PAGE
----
Avoiding Conflict in the South China Sea

Professor Joseph Nye, member of Boston Global Forum Board of Thinkers, and Harvard University Distinguished Service Professor, asserted that a US-China conflict in the South China Sea can and should be avoided.The claim was made in recent article published on the Project Syndicate, after the incident of a US Navy surveillance aircraft flew near Fiery Cross Reef in the Spartly Islands in the South China Sea and received 8 warnings by the Chinese Navy to leave the area.

The U.S took no position when China began its construction activities on Mischief Reef in 1995, which is claimed by both the Philippines and China. But it expressed stronger reactions when China initiated dredging operation that is to turn reefs into artificial islands and might then declared an Air Defense Identification Zone that could interfere with the right of free passage – “a major US interest”, as Professor Joseph Nye highlighted.

Read his full analysis HERE or visit the Project Syndicate website.

Avoiding Conflict in the South China Sea

June 3, 2015 | By Professor Joseph Nye


Chinese naval vessels patrol near disputed reefs in the South China Sea. (Photo Credit: Ritchie B Tongo/AP)

OXFORD – When a US Navy P8-A surveillance aircraft recently flew near Fiery Cross Reef in the Spratly Islands in the South China Sea, it was warned eight times by the Chinese Navy to leave the area. Chinese Foreign Minister Wang Yi said that, “China’s determination to safeguard its sovereignty and territorial integrity is as firm as a rock.” US Defense Secretary Ashton Carter replied that, “[T]here should be no mistake about this: the United States will fly, sail, and operate wherever international law allows us, as we do all around the world.” So, is a US-China conflict in the South China Sea imminent?
In 1995, when I was serving in the Pentagon, China began building structures on Mischief Reef, which is claimed by the Philippines and lies much closer to its shores than to China’s. The US issued a statement that we took no position on the competing claims by five states over the 750 or so rocks, atolls, islets, cays, and reefs that comprise the Spratlys, which cover a vast area – 425,000 square kilometers (164,000 square miles) – of the South China Sea. We urged that the parties involved settle the disputes peacefully.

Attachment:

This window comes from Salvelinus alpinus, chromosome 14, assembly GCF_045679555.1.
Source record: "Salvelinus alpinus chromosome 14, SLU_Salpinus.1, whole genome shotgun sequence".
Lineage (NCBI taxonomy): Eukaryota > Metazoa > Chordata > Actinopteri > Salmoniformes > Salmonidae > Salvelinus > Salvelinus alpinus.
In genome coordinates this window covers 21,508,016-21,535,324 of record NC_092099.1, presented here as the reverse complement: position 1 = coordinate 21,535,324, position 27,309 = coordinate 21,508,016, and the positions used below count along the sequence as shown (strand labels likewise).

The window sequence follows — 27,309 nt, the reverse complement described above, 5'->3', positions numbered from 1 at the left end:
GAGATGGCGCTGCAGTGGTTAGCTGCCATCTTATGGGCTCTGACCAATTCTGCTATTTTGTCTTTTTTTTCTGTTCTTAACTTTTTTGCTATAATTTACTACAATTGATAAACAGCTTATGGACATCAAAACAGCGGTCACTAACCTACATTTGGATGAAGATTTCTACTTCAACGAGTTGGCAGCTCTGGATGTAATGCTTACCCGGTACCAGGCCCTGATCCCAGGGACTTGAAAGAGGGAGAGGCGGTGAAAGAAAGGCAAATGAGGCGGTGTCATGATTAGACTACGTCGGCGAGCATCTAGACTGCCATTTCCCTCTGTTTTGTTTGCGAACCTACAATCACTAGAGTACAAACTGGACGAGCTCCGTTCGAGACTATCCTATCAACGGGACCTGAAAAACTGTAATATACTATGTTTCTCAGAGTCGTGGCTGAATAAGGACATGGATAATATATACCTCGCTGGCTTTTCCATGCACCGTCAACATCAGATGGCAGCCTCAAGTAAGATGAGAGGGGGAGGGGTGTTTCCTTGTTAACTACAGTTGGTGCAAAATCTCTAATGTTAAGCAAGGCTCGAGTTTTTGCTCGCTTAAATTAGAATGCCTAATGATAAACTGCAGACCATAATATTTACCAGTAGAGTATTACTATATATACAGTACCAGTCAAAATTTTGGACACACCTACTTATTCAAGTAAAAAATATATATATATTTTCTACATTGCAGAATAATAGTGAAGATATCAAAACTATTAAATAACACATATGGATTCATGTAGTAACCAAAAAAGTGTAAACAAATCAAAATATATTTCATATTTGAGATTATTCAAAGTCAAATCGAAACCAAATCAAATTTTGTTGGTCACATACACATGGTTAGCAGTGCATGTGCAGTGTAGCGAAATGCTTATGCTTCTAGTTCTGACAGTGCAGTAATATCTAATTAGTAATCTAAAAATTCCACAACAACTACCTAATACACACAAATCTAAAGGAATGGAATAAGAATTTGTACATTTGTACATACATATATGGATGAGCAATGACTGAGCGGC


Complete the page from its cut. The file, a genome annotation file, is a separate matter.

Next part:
But the US took a strong stand that the South China Sea, which includes important sea lanes for oil shipments from the Middle East and container ships from Europe, and over which military and commercial aircraft routinely fly, was subject to the United Nations Law of the Sea Treaty (UNCLOS).
To back up its territorial claim, China relies on a map inherited from the Nationalist period – the so-called “nine-dashed line,” which extends nearly a thousand miles south of mainland China and sometimes as close as 40 or 50 miles from the coastline of states like Vietnam, Malaysia, Brunei and the Philippines. All of these states claim the 200-mile exclusive economic zones granted under UNCLOS.

When the dispute over Mischief Reef erupted, Chinese officials failed to clarify the meaning of the nine-dashed line, but, when pressed, they agreed that the dashes demarcated areas where China had sovereign claims. At the same time, they agreed that the South China Sea was not a Chinese lake, and that it was governed by the UN treaty. On this basis, the US and China avoided conflict over the issue for nearly two decades.

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